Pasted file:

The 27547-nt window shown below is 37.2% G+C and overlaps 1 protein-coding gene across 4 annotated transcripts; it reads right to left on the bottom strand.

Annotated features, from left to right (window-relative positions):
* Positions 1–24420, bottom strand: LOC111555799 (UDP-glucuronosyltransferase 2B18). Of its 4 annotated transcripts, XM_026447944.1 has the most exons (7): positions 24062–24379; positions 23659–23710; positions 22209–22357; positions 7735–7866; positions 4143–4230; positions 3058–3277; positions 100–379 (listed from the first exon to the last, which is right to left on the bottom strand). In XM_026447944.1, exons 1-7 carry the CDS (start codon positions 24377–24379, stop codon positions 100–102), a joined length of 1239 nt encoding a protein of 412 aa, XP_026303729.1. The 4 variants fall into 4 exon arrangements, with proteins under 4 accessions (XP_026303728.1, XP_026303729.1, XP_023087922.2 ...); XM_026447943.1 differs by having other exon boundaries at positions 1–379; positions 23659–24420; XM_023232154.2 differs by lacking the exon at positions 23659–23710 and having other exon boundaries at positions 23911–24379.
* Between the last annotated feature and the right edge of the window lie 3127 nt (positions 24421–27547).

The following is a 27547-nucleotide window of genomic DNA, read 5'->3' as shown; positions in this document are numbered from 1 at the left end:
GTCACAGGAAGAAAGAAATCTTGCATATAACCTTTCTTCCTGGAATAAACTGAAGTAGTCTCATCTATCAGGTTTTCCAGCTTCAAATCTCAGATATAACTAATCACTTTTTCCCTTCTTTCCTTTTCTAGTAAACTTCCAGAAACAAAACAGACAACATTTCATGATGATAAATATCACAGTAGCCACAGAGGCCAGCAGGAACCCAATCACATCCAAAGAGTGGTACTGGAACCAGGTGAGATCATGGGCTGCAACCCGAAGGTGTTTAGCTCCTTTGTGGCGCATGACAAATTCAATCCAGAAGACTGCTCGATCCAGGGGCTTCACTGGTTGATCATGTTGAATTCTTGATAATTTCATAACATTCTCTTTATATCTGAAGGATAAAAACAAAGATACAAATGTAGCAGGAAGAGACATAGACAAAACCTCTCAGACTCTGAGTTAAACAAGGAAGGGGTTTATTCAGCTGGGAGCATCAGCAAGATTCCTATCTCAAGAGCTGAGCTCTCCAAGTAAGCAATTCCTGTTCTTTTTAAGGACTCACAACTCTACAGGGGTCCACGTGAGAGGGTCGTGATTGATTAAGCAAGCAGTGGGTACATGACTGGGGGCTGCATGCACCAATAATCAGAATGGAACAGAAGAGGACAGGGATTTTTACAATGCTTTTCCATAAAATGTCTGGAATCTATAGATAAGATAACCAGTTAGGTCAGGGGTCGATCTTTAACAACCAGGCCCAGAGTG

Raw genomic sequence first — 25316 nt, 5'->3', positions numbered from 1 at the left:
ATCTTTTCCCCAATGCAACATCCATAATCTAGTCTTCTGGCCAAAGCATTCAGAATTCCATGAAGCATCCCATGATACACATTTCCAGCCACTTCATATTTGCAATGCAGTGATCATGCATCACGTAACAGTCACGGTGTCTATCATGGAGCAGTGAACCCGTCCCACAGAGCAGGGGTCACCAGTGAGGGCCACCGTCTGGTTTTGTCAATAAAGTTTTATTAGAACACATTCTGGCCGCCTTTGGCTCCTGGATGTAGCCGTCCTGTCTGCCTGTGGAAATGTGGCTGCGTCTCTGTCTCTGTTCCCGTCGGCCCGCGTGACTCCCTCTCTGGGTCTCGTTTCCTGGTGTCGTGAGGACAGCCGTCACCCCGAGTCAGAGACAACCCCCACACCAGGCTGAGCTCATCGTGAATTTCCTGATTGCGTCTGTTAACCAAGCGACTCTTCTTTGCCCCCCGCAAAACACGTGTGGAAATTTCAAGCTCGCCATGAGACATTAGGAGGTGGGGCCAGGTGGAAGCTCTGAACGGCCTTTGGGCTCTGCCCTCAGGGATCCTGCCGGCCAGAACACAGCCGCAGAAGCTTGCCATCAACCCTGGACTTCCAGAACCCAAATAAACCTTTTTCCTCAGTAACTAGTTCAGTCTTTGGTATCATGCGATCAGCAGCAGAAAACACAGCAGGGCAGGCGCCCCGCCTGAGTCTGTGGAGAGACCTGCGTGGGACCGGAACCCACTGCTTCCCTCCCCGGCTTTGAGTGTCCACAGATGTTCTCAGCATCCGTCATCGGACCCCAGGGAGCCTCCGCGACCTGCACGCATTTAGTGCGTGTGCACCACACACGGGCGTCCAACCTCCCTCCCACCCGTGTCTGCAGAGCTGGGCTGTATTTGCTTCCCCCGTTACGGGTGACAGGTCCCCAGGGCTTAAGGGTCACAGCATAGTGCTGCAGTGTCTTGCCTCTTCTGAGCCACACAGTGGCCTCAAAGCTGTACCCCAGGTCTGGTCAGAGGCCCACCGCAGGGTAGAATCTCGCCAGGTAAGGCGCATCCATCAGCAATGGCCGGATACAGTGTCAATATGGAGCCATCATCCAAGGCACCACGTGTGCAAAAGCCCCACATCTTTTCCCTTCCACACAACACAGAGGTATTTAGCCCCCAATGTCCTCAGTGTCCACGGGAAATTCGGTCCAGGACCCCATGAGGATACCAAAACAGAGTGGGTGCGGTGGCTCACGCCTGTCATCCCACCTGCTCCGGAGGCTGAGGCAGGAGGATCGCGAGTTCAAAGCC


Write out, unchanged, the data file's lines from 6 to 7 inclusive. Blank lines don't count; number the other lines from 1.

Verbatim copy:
GTCACAGGAAGAAAGAAATCTTGCATATAACCTTTCTTCCTGGAATAAACTGAAGTAGTCTCATCTATCAGGTTTTCCAGCTTCAAATCTCAGATATAACTAATCACTTTTTCCCTTCTTTCCTTTTCTAGTAAACTTCCAGAAACAAAACAGACAACATTTCATGATGATAAATATCACAGTAGCCACAGAGGCCAGCAGGAACCCAATCACATCCAAAGAGTGGTACTGGAACCAGGTGAGATCATGGGCTGCAACCCGAAGGTGTTTAGCTCCTTTGTGGCGCATGACAAATTCAATCCAGAAGACTGCTCGATCCAGGGGCTTCACTGGTTGATCATGTTGAATTCTTGATAATTTCATAACATTCTCTTTATATCTGAAGGATAAAAACAAAGATACAAATGTAGCAGGAAGAGACATAGACAAAACCTCTCAGACTCTGAGTTAAACAAGGAAGGGGTTTATTCAGCTGGGAGCATCAGCAAGATTCCTATCTCAAGAGCTGAGCTCTCCAAGTAAGCAATTCCTGTTCTTTTTAAGGACTCACAACTCTACAGGGGTCCACGTGAGAGGGTCGTGATTGATTAAGCAAGCAGTGGGTACATGACTGGGGGCTGCATGCACCAATAATCAGAATGGAACAGAAGAGGACAGGGATTTTTACAATGCTTTTCCATAAAATGTCTGGAATCTATAGATAAGATAACCAGTTAGGTCAGGGGTCGATCTTTAACAACCAGGCCCAGAGTG

Raw genomic sequence first — 25316 nt, 5'->3', positions numbered from 1 at the left: